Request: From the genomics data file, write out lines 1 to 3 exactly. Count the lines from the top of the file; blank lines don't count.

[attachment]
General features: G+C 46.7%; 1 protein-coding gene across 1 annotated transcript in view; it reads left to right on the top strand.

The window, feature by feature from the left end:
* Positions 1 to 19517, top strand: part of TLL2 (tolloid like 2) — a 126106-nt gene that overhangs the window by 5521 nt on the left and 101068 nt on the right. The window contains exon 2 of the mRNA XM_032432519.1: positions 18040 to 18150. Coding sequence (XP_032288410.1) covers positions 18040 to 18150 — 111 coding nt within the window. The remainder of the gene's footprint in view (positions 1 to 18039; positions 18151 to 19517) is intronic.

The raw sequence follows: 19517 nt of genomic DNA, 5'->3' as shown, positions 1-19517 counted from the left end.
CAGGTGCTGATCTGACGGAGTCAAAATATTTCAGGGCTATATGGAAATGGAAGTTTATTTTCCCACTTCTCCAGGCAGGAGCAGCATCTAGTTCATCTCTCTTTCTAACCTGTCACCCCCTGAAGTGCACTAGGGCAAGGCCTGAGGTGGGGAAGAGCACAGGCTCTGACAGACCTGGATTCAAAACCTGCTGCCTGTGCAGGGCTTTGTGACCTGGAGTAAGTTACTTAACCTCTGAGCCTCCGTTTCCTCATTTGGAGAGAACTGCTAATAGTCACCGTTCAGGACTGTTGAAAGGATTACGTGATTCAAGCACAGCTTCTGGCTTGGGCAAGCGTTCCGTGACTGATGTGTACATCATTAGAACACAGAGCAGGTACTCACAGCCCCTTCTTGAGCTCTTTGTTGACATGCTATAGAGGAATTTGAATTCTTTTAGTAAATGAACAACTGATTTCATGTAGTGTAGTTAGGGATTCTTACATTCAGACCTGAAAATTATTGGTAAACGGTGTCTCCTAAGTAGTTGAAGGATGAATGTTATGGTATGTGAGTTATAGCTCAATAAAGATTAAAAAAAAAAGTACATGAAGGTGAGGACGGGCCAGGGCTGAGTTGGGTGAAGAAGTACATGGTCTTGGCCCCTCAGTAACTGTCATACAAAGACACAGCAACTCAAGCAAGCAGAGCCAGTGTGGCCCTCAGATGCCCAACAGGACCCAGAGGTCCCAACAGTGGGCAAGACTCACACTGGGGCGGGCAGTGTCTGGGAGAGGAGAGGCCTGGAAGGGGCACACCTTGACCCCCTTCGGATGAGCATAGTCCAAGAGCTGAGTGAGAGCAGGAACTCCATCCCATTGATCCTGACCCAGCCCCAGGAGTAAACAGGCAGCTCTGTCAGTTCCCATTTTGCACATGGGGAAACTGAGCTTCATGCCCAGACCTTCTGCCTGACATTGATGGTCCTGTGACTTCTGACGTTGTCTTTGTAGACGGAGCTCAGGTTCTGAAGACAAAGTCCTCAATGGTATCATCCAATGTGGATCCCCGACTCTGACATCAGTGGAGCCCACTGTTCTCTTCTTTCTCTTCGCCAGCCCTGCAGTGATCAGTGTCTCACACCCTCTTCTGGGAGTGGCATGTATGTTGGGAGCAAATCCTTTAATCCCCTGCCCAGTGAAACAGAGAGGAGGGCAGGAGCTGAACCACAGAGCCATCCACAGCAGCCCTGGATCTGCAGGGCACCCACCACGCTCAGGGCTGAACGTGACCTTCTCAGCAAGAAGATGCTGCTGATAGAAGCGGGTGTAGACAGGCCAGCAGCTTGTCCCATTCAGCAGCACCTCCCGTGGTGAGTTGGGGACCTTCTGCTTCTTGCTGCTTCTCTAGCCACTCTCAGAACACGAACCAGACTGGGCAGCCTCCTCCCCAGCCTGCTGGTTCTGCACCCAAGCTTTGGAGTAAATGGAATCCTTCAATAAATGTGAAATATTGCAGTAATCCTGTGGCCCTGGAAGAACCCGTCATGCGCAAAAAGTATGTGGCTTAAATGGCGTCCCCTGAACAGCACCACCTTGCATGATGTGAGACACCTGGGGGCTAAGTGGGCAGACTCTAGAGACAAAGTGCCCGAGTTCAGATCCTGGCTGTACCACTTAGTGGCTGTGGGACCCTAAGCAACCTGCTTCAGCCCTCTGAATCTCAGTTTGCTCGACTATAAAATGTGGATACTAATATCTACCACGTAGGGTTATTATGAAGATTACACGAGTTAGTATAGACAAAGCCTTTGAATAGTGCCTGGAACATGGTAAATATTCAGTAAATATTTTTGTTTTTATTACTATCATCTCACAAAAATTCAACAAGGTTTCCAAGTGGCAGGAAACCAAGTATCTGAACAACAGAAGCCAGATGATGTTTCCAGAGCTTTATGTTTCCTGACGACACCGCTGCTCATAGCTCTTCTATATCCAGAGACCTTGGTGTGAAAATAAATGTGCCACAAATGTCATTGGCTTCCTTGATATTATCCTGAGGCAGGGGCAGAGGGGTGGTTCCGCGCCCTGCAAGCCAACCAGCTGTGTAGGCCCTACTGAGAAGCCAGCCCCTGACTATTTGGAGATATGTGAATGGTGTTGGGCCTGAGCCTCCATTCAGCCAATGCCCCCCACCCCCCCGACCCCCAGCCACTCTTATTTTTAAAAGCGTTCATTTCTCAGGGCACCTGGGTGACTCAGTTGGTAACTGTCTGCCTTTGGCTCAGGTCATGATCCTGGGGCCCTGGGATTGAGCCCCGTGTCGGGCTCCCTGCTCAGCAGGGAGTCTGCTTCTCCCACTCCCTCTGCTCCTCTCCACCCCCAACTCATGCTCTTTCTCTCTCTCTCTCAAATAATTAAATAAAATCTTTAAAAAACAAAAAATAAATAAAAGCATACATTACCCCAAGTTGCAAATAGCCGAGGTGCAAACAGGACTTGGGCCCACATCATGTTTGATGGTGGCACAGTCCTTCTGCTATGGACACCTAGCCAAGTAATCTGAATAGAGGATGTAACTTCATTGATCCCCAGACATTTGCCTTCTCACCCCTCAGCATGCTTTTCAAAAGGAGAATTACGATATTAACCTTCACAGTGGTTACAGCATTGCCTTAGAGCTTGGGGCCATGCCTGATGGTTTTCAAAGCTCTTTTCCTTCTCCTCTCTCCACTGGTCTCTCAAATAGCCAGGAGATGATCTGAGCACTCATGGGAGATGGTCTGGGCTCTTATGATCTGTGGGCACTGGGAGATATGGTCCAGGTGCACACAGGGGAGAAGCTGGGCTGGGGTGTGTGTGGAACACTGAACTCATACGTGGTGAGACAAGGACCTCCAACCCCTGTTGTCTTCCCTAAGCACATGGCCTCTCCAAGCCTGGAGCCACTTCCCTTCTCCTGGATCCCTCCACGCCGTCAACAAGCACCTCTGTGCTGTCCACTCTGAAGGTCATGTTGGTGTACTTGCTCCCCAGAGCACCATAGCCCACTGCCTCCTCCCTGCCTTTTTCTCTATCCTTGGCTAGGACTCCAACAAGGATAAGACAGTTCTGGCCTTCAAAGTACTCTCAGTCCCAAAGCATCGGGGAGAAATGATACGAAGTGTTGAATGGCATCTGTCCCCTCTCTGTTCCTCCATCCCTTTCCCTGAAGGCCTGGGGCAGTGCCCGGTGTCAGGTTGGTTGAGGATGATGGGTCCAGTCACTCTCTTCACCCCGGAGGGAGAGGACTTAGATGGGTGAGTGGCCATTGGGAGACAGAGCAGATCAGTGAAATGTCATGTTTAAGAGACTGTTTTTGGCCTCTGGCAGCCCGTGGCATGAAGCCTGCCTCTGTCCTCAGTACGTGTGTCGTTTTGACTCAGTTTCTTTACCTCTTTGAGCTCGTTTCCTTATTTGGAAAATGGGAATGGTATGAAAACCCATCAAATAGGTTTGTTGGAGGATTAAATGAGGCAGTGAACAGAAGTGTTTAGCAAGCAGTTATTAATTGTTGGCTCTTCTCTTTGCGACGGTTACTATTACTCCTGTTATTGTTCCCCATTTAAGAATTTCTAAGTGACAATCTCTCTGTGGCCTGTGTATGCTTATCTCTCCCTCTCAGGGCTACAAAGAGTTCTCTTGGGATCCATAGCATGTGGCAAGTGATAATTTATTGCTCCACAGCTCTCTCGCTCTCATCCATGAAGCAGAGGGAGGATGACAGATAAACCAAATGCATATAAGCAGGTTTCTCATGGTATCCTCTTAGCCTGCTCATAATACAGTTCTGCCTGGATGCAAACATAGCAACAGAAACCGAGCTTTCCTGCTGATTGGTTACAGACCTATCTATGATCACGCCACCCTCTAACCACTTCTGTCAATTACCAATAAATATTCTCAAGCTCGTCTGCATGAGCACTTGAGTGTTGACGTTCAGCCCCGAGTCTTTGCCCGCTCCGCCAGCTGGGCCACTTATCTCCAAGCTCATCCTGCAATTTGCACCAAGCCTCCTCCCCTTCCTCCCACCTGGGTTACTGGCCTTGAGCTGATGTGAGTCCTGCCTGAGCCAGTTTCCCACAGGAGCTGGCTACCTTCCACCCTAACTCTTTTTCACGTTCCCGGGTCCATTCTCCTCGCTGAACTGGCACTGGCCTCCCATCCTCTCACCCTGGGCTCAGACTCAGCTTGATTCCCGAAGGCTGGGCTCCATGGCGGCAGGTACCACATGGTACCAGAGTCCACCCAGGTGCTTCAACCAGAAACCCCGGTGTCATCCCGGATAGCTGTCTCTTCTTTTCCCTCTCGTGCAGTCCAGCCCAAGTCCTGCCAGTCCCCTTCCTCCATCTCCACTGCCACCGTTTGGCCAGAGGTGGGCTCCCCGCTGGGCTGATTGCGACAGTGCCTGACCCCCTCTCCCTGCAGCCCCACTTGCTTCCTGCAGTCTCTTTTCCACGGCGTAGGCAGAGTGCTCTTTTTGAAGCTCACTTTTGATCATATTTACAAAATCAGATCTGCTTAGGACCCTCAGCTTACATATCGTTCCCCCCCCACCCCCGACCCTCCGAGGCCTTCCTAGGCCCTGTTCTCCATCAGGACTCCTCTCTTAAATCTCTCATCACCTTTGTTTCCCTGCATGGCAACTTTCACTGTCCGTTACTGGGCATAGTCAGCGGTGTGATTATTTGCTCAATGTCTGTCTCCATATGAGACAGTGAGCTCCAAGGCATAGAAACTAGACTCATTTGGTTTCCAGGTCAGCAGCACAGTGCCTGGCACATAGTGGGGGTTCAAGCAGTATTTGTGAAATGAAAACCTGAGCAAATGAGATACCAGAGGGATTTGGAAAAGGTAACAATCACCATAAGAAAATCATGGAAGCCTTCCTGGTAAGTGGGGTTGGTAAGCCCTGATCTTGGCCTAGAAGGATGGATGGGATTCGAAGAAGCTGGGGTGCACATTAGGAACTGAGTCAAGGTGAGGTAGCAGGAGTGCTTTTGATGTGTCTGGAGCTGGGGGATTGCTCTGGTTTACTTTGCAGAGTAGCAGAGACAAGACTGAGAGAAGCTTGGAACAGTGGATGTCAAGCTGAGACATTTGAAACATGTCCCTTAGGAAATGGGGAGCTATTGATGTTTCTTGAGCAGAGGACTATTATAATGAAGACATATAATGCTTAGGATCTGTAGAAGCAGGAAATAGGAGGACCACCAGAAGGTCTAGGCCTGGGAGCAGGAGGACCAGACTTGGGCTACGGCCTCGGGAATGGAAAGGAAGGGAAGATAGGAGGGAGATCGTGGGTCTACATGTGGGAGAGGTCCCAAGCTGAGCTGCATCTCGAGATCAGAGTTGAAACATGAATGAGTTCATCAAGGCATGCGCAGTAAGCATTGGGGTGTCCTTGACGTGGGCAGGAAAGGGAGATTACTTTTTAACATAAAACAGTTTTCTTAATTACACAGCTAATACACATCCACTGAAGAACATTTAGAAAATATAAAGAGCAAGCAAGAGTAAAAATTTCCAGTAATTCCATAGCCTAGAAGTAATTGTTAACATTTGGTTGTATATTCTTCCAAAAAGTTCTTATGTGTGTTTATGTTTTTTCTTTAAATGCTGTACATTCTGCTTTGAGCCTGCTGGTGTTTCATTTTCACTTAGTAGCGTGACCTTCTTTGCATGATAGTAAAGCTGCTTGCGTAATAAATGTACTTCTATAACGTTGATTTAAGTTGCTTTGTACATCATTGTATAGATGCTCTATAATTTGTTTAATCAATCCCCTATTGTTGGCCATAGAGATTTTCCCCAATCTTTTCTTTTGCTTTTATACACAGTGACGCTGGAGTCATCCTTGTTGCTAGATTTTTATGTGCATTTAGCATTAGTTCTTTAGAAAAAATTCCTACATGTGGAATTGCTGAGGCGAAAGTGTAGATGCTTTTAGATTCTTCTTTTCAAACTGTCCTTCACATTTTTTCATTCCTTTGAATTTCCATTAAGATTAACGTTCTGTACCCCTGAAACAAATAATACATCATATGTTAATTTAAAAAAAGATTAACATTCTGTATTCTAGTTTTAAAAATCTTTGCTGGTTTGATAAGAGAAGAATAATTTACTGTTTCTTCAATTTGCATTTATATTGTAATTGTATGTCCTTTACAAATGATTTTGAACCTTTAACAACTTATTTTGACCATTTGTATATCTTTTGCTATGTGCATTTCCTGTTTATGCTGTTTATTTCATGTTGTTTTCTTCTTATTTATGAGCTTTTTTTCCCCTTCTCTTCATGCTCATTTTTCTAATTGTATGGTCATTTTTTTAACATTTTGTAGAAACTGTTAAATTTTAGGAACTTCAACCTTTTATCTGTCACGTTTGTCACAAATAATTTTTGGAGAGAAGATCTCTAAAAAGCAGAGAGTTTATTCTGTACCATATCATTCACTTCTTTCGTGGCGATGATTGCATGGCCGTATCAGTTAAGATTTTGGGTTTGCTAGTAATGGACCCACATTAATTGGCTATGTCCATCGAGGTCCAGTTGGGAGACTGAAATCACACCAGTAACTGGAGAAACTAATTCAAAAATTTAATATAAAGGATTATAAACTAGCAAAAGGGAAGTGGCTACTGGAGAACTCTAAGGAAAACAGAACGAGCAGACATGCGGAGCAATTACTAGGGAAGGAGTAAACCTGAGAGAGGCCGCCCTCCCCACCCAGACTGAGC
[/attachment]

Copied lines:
General features: G+C 46.7%; 1 protein-coding gene across 1 annotated transcript in view; it reads left to right on the top strand.

The window, feature by feature from the left end:
* Positions 1 to 19517, top strand: part of TLL2 (tolloid like 2) — a 126106-nt gene that overhangs the window by 5521 nt on the left and 101068 nt on the right. The window contains exon 2 of the mRNA XM_032432519.1: positions 18040 to 18150. Coding sequence (XP_032288410.1) covers positions 18040 to 18150 — 111 coding nt within the window. The remainder of the gene's footprint in view (positions 1 to 18039; positions 18151 to 19517) is intronic.